Earlier this week I ordered the books for the next three classes I will soon begin taking. I found myself STILL irritated and bitter about last semester’s photography class. I don’t much care for being irritated and bitter. So I sought to change my attitude.
I imagine that the wise people responsible for selecting the required classes for various majors strive to make sure that upon graduating a 20 something student will be a well rounded person. But perhaps if you are a 44 year old student who has been blessed enough to travel the world and experience many cultures you might sometimes feel like “THIS CLASS IS A WASTE OF TIME.”
I HATE wasting time. Hate it.
Upon entering (old school) Photography 101 I was already biased. I KNEW I would not be giving up my beloved digital Canon. But the class was a box I needed to check off so that I can one day cross the graduation podium. Determined to receive an “A” in class I paid attention as I was instructed to “bend the end of the film so it would load more easily”.
As well as a million other tips and tricks about perfect lighting, shutter exposure, timing and the chemistry of chemicals.
For everything I learned I walked out of the class with an “A” thinking “Yet another subject I now know all about that is pretty much useless.” It would seem that knowledge is not always power.
Yet upon reflection I saw that I had missed a few really big lessons.
There are times you may do everything right and still your pictures will be deemed a failure.
Sounds a lot like life.
While the picture below was harshly critiqued I looked at it again and was reminded of the day I sat my trusting dog on top of the doll house and told him to “Look at me” then “Look at the window” and he did.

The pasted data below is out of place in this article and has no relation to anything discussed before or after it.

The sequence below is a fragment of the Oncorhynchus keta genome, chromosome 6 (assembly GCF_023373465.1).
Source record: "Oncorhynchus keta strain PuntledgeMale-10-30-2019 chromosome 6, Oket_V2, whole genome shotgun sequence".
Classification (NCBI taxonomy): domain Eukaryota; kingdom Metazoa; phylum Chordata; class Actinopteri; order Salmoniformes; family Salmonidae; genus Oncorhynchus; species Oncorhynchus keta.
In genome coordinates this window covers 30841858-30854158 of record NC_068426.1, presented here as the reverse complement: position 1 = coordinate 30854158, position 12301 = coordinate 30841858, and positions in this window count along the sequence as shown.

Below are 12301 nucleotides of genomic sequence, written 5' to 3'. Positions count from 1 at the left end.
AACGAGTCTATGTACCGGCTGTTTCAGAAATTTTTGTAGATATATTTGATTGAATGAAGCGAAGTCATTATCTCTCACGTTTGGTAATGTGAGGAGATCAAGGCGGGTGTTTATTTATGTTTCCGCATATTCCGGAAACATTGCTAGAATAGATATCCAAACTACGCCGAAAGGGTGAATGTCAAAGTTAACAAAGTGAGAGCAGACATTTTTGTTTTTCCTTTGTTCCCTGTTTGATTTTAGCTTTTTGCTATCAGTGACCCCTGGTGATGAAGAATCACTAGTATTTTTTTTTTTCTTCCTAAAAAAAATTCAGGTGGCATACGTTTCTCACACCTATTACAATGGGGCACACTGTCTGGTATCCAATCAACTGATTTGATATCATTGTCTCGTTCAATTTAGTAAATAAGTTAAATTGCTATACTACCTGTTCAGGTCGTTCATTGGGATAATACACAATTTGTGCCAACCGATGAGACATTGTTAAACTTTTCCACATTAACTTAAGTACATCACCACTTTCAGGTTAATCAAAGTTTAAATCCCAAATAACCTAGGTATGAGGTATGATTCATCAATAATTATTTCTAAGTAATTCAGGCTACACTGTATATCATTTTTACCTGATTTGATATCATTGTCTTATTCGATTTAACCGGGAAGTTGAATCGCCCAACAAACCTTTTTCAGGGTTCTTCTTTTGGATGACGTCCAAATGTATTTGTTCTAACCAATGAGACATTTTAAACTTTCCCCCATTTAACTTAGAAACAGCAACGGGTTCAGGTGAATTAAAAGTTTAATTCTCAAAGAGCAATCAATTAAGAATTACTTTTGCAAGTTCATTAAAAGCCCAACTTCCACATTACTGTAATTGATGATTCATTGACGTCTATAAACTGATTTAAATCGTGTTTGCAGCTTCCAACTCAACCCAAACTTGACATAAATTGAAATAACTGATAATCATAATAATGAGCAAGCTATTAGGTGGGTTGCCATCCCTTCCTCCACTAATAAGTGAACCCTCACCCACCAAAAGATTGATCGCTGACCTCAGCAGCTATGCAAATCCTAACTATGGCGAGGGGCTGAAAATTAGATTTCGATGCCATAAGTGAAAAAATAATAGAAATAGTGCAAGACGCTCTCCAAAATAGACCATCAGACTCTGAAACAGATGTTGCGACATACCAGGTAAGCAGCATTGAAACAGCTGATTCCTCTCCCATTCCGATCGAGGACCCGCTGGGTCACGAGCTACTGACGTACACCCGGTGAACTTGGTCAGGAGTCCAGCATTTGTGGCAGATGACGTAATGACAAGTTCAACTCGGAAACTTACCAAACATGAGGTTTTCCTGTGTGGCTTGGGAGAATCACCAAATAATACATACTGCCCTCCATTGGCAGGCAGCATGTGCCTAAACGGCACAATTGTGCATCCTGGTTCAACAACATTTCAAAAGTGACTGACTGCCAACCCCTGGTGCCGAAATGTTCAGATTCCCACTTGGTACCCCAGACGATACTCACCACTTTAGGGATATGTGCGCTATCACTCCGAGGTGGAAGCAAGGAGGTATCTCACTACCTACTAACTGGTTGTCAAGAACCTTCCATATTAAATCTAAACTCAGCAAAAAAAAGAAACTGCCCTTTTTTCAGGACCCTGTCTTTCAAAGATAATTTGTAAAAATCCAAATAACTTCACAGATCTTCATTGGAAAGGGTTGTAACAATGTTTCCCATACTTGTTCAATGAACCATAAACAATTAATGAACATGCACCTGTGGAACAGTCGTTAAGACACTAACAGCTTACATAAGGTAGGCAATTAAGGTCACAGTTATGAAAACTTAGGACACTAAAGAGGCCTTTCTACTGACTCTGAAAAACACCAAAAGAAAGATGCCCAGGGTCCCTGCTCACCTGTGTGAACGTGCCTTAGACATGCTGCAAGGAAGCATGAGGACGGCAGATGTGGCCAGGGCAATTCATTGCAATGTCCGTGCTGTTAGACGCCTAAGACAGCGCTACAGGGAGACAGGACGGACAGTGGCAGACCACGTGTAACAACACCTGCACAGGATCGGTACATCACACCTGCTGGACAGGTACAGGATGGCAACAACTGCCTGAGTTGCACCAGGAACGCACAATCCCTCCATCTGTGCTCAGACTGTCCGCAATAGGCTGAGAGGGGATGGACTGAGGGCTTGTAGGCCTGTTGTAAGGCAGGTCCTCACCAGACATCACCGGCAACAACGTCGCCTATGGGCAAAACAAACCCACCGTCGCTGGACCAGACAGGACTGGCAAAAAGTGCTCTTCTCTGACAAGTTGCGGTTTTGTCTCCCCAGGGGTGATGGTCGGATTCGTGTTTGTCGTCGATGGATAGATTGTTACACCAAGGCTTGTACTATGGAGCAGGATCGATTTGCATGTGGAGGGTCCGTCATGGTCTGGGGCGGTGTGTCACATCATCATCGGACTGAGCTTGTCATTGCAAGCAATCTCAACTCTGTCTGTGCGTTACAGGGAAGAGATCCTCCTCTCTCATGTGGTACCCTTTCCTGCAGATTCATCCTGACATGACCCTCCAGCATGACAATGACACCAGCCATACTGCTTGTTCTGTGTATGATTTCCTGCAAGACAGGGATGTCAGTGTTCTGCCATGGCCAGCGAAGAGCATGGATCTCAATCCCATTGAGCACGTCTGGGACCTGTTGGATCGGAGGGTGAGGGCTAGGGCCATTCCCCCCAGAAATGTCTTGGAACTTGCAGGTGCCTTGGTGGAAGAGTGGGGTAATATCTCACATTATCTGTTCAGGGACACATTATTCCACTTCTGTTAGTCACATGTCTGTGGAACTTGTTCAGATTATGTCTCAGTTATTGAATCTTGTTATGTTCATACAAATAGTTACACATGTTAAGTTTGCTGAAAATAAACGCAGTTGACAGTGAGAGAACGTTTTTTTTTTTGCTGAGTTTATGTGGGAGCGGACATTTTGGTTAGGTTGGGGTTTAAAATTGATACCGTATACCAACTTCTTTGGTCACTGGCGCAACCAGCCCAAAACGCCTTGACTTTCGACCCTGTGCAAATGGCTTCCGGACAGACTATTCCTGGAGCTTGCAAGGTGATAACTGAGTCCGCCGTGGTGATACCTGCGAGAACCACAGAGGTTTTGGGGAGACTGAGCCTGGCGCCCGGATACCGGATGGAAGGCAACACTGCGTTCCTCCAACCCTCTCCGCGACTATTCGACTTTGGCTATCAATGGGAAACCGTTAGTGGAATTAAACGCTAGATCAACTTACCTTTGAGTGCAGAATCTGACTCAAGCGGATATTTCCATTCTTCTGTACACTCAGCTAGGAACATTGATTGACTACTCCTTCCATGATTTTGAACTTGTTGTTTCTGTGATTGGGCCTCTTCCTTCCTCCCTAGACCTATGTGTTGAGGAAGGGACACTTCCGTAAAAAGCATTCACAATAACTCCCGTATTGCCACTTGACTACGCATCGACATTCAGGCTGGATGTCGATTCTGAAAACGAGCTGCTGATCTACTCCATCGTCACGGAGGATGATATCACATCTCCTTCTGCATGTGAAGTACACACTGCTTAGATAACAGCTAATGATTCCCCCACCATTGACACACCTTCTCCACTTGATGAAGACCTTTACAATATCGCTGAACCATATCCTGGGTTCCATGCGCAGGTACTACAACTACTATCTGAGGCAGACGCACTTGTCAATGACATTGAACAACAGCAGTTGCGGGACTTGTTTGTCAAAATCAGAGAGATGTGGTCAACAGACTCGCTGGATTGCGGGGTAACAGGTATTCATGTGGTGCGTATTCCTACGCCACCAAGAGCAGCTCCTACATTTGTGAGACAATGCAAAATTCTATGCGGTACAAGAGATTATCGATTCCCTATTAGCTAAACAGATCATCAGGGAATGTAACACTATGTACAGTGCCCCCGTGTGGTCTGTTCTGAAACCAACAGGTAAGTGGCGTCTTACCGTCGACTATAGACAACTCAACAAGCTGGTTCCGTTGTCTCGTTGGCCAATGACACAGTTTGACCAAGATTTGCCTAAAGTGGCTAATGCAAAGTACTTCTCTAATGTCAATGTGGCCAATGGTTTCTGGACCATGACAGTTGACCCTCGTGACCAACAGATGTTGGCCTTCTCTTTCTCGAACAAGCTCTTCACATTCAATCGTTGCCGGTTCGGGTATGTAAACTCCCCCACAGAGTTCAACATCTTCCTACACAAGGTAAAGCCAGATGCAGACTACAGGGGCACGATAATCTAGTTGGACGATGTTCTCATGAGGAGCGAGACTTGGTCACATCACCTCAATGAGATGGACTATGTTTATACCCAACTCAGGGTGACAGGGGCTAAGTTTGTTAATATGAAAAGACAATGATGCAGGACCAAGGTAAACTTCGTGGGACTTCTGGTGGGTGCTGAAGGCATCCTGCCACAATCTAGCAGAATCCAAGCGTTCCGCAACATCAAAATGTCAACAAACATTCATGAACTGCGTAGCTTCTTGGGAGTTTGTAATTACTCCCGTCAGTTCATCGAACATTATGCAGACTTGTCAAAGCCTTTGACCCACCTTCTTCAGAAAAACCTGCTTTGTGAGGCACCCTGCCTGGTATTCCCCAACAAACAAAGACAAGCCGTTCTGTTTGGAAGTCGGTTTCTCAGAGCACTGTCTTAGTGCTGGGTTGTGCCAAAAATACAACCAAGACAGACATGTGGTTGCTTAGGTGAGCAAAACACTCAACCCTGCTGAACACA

So because true artwork should have a title…
“Love and Loyalty Lives On/In This House.”
During the class I tried using my grandfather’s WWII era camera for one of the assignments and somehow could never get the settings right.
This was another image I was raked over the coals for because of the light exposure and blurry subject matter.
However in this artwork I see the other dog who is ALWAYS so happy to see me his entire body shakes. My face always ends up beaming with a smile when I see this.
Beauty does indeed lie in the eye of the beholder.
“Beam Me Up Franzie”
Then there was the landscape assignment fail.
Hmmm. I want a second opinion in the month of October when I plan on making this photo part of my Halloween display.
Sometimes we have to wait for the right time.
“A Watcher in the Woods”
Photography as an art form is judged by using the “Elements and Principles of Design”. As an interior designer I refer to the elements and principles all the time in my efforts to create good work.
The image below was voted “average”.
Now overall I am fairly meek when it comes to questioning authority. But somehow my hackles were raised. It might have been the subject matter. Most mothers would take a bit of offense if their kid was referred to as “average”. :)
I argued that the element of “Line” was used brilliantly. From the angle of his cap mimicking in reverse the planes wing to the stripes of his jacket traveling the same path as the riveting both produced excellent form. I also argued that the principle of “Repetition” was spot on and interesting due to the variations.
Guess what? The class agreed with my assessment. It was then deemed an A++++ photo.
Sometimes you have to speak up for what you believe in.
“My Star, Wearing Stripes Forever”
But I also learned that even if you try to transform something ugly by changing its appearance, there are times it’s still ugly.
“Cactus in Sepia Tone”
Life is full of black, white and grey areas.
“Study on Exposure”
It is up to us to find the perfect balance to create something of lasting beauty.
“Many are asking, "Who can show us any good?" Let the light of your face shine upon us, O LORD.” ~ Psalm 4:6